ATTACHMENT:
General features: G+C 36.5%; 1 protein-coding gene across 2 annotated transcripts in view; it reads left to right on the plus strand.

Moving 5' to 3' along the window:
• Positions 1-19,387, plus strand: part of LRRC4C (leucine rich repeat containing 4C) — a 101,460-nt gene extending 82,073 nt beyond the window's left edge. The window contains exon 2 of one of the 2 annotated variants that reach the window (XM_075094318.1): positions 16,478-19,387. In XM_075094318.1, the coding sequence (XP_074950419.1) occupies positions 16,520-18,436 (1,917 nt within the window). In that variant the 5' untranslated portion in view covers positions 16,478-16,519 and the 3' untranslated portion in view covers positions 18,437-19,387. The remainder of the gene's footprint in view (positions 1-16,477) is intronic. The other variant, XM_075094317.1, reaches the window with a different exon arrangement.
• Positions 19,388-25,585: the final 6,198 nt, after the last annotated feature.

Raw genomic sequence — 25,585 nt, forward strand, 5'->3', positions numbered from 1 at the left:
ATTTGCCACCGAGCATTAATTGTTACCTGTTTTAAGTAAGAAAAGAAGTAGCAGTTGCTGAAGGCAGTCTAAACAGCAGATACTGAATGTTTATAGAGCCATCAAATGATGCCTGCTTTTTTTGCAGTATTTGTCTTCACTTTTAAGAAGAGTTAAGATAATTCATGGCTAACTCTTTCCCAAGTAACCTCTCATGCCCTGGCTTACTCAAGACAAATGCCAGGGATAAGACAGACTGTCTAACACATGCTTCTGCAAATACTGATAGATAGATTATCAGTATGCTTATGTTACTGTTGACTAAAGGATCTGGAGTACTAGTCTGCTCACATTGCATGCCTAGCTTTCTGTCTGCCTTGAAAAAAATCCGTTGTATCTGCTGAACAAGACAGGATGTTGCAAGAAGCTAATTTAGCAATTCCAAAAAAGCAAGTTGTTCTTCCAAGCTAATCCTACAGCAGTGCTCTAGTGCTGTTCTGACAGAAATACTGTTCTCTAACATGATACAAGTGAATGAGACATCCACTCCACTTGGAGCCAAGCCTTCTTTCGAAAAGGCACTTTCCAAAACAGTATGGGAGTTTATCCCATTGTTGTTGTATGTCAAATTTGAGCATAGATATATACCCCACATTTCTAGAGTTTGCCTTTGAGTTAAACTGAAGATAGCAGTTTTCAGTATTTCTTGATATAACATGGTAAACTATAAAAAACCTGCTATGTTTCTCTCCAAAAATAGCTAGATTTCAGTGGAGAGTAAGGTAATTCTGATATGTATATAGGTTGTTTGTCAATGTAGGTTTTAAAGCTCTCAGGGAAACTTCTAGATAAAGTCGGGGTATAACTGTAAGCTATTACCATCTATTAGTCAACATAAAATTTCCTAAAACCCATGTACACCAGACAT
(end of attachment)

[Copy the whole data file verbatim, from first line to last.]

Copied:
General features: G+C 36.5%; 1 protein-coding gene across 2 annotated transcripts in view; it reads left to right on the plus strand.

Moving 5' to 3' along the window:
• Positions 1-19,387, plus strand: part of LRRC4C (leucine rich repeat containing 4C) — a 101,460-nt gene extending 82,073 nt beyond the window's left edge. The window contains exon 2 of one of the 2 annotated variants that reach the window (XM_075094318.1): positions 16,478-19,387. In XM_075094318.1, the coding sequence (XP_074950419.1) occupies positions 16,520-18,436 (1,917 nt within the window). In that variant the 5' untranslated portion in view covers positions 16,478-16,519 and the 3' untranslated portion in view covers positions 18,437-19,387. The remainder of the gene's footprint in view (positions 1-16,477) is intronic. The other variant, XM_075094317.1, reaches the window with a different exon arrangement.
• Positions 19,388-25,585: the final 6,198 nt, after the last annotated feature.

Raw genomic sequence — 25,585 nt, forward strand, 5'->3', positions numbered from 1 at the left:
ATTTGCCACCGAGCATTAATTGTTACCTGTTTTAAGTAAGAAAAGAAGTAGCAGTTGCTGAAGGCAGTCTAAACAGCAGATACTGAATGTTTATAGAGCCATCAAATGATGCCTGCTTTTTTTGCAGTATTTGTCTTCACTTTTAAGAAGAGTTAAGATAATTCATGGCTAACTCTTTCCCAAGTAACCTCTCATGCCCTGGCTTACTCAAGACAAATGCCAGGGATAAGACAGACTGTCTAACACATGCTTCTGCAAATACTGATAGATAGATTATCAGTATGCTTATGTTACTGTTGACTAAAGGATCTGGAGTACTAGTCTGCTCACATTGCATGCCTAGCTTTCTGTCTGCCTTGAAAAAAATCCGTTGTATCTGCTGAACAAGACAGGATGTTGCAAGAAGCTAATTTAGCAATTCCAAAAAAGCAAGTTGTTCTTCCAAGCTAATCCTACAGCAGTGCTCTAGTGCTGTTCTGACAGAAATACTGTTCTCTAACATGATACAAGTGAATGAGACATCCACTCCACTTGGAGCCAAGCCTTCTTTCGAAAAGGCACTTTCCAAAACAGTATGGGAGTTTATCCCATTGTTGTTGTATGTCAAATTTGAGCATAGATATATACCCCACATTTCTAGAGTTTGCCTTTGAGTTAAACTGAAGATAGCAGTTTTCAGTATTTCTTGATATAACATGGTAAACTATAAAAAACCTGCTATGTTTCTCTCCAAAAATAGCTAGATTTCAGTGGAGAGTAAGGTAATTCTGATATGTATATAGGTTGTTTGTCAATGTAGGTTTTAAAGCTCTCAGGGAAACTTCTAGATAAAGTCGGGGTATAACTGTAAGCTATTACCATCTATTAGTCAACATAAAATTTCCTAAAACCCATGTACACCAGACAT